Race: a powerful axis of identity

Edited book (chapter)


McMaster, John and Austin, Jon. 2005. "Race: a powerful axis of identity." Austin, Jon (ed.) Culture and identity, 2nd ed.. Frenchs Forest, Australia. Pearson Education Australia. pp. 49-72
Chapter Title

Race: a powerful axis of identity

Book Chapter CategoryEdited book (chapter)
Book TitleCulture and identity, 2nd ed.
AuthorsMcMaster, John (Author) and Austin, Jon (Author)
EditorsAustin, Jon
Page Range49-72
Number of Pages24
Year2005
PublisherPearson Education Australia
Place of PublicationFrenchs Forest, Australia
ISBN0733973299
Web Address (URL)http://www.pearsoned.com.au/Catalogue/TitleDetails.aspx?isbn=9780733973291
Abstract

Some of the most powerful identifiers of race are the so-called biological traits which are used with gay abandon to categorize whole populations of people. Skin colour, eye shape, head shape and overall body shape have been used for generations to stereotype peoples all over the world, into archetypal groups. Mostly, this construction of the 'other' is done out of ignorance and fear of the
unknown, however it is also used to marginalize peoples and has been used, even in very recent times,
as justification for genocide. This type of reasoning associates biological characteristics with cultural
outcomes and so leads to the (mistaken) belief that groups of people can be characterized according to
physical traits, genetically based, which are associated with cultural traits. This categorization is
normally identified as hierarchical and seems to flow naturally out of Social Darwinist views that
create racial hierarchies linking man to the apes, with, naturally, Caucasians being closer to the gods
and Negroes being closer to the apes. This same hierarchy also proposes to represent ascending states
of 'civilization'. Whilst you may be forgiven for thinking that this type of thinking might have been
acceptable in 18th century Europe, the reality is that it still exists and acts as a powerful lens through
which non-Anglo communities throughout the world are viewed and defined.

The Bell Curve (1994) is a report on a study undertaken by psychologist Richard Herrnstein and political scientist Charles Murray, which asserts that intelligence is a highly heritable trait, that plays a critical role in socioeconomic achievement and social pathology, and is becoming increasingly unequally distributed. The authors believe that their work preempts a society that is increasingly stratified by cognitive ability and that interventionist projects such as compensatory programs are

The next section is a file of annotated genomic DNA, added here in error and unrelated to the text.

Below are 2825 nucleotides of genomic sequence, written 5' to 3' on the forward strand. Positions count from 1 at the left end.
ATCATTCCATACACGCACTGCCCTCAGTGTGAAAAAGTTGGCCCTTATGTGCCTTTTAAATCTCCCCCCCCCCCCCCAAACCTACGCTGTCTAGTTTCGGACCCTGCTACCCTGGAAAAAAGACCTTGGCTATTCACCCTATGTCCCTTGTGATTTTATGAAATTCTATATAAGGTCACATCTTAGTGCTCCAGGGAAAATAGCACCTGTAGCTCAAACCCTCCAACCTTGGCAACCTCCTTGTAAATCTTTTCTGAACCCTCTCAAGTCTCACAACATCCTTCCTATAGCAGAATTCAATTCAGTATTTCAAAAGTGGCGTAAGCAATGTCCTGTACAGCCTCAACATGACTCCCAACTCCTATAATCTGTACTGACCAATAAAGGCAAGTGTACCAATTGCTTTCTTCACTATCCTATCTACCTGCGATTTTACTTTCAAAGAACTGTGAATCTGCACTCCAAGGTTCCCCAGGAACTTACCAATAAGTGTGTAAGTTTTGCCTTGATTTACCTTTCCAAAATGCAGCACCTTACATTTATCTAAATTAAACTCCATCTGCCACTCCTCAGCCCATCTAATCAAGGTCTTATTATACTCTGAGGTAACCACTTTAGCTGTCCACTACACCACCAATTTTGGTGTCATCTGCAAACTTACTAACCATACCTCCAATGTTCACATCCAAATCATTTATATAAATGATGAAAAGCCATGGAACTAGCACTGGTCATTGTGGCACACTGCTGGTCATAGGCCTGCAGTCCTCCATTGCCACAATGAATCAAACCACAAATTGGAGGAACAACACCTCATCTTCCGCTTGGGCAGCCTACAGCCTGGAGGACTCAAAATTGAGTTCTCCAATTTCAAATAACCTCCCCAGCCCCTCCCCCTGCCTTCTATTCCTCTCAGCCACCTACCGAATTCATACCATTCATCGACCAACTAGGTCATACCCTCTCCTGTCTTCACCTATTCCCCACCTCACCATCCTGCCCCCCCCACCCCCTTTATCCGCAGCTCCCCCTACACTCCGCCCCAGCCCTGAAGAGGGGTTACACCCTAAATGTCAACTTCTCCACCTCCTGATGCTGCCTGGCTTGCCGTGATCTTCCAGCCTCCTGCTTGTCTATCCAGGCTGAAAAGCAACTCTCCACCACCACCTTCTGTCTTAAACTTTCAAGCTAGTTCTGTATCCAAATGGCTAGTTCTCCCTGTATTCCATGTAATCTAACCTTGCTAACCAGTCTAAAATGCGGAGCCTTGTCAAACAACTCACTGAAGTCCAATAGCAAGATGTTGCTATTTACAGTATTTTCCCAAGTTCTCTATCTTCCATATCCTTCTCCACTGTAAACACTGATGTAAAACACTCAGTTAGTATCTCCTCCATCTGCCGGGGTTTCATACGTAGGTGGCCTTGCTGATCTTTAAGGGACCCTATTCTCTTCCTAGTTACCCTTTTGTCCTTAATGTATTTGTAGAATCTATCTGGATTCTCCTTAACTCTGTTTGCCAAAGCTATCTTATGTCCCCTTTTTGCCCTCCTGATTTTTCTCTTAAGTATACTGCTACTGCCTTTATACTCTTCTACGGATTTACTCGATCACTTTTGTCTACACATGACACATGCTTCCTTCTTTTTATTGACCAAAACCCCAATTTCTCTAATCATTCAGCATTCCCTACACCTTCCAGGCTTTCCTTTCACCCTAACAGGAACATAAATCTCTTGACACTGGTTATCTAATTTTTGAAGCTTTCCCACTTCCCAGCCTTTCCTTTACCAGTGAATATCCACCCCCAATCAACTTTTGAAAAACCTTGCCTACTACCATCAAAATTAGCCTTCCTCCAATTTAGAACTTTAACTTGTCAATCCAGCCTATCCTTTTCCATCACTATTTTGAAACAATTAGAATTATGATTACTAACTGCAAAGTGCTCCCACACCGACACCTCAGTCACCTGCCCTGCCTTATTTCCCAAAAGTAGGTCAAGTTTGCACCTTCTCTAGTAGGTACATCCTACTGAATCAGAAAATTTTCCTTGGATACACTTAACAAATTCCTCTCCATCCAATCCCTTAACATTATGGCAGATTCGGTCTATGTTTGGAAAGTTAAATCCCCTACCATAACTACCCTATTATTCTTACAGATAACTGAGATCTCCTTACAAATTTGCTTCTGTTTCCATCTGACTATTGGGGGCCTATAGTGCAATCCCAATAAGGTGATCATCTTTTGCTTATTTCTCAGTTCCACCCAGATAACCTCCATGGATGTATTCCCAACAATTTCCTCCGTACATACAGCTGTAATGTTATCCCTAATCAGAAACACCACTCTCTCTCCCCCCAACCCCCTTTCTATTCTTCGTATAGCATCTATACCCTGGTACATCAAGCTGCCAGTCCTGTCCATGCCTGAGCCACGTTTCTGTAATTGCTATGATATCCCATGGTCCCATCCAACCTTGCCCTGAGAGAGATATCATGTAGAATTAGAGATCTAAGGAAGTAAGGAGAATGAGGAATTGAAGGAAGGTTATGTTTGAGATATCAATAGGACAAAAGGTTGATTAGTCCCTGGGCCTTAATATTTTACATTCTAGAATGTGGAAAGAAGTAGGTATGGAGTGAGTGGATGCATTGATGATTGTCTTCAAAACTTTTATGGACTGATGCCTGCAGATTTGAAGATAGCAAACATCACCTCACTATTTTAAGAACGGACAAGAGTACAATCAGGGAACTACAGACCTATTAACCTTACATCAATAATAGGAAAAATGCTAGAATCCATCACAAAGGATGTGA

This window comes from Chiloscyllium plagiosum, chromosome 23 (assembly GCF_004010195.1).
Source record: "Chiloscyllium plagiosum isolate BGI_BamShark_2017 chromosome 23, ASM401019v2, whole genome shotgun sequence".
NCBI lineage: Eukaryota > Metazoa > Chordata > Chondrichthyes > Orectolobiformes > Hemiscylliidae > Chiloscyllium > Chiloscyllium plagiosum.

unable to halt or address. Their work stems from earlier similar studies undertaken along these lines by: psychologists such as Eysenck and Jensen in the 1970's. Such studies ~ere t~en and. are still labelled as attempts at scientific justification of racial discrimination and class mequalIty. Whilst these early studies concentrated on the suggested connection between IQ and race, The Bell curve introduces the additional issue of related socioeconomic status, into the debate by attemptmg to
demonstrate a causal link between poverty, race, and IQ. A useful rebuttal of the eugenics debate is found in Measured Lies: The Bell Curve Examined (Kincheloe, Steinberg & Gresson, 1996). In seeming contrast to this view of the world, culturalism proposed the view that distinctive cultural values were transmitted from one generatIon to the next, resultmg m cultural determinism. These cultural determinants were thought to be passed on by socialization and other instinctive behaviours and actively prevented individuals from crossing both racial and cultural boundaries. For useful background reading, see Malik (1996) and Castles et al. (1988).

It is easy to see from both of these perspectives that the notion of hierarchies which relate to ideas of inferiority and superiority is a powerful component of each. To extend this further, discrimination, in this environment, becomes not only a reality but a justifiable reality. Since our racial and cultural dimensions are already determined either at birth or by socialization, it would seem to make sense that racial and cultural groups remain distinct. The reality, of course, is something quite different.

The emperor mqrched in the procession under the beautiful canopy, and all who saw him in the street and out of the windows exclaimed: 'Indeed, the emperor's new suit is incomparable! What a long train he has! How well it fits
him!' Nobody wished to let others know he saw nothing, for then he would have been unfit for/his office or too stupid. Never emperor's clothes were more admired.

'But he has nothing on at all,' said a little child at last. 'Good heavens! listen to the voice of an innocent child, ' said the father, and one whispered to the other
what the child had said. 'But he has nothing on at all, ' cried at last the whole people. That made a deep impression upon the emperor, for it seemed to him
that they were right; but he thought to himself; 'Now I must bear up to the end.' And the chamberlains walked with still greater dignity, as if they carried the train which did not exist. (Hans Christian Andersen, 1873).

As a metaphor for determinism, The Emperor's New Suit is most appropriate. It removes the racial lenses that blind the masses to the reality that confronts them.

Keywordsidentity; race
ANZSRC Field of Research 2020390399. Education systems not elsewhere classified
390203. Sociology of education
470207. Cultural theory
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Byline AffiliationsCentre for Research in Transformative Pedagogies
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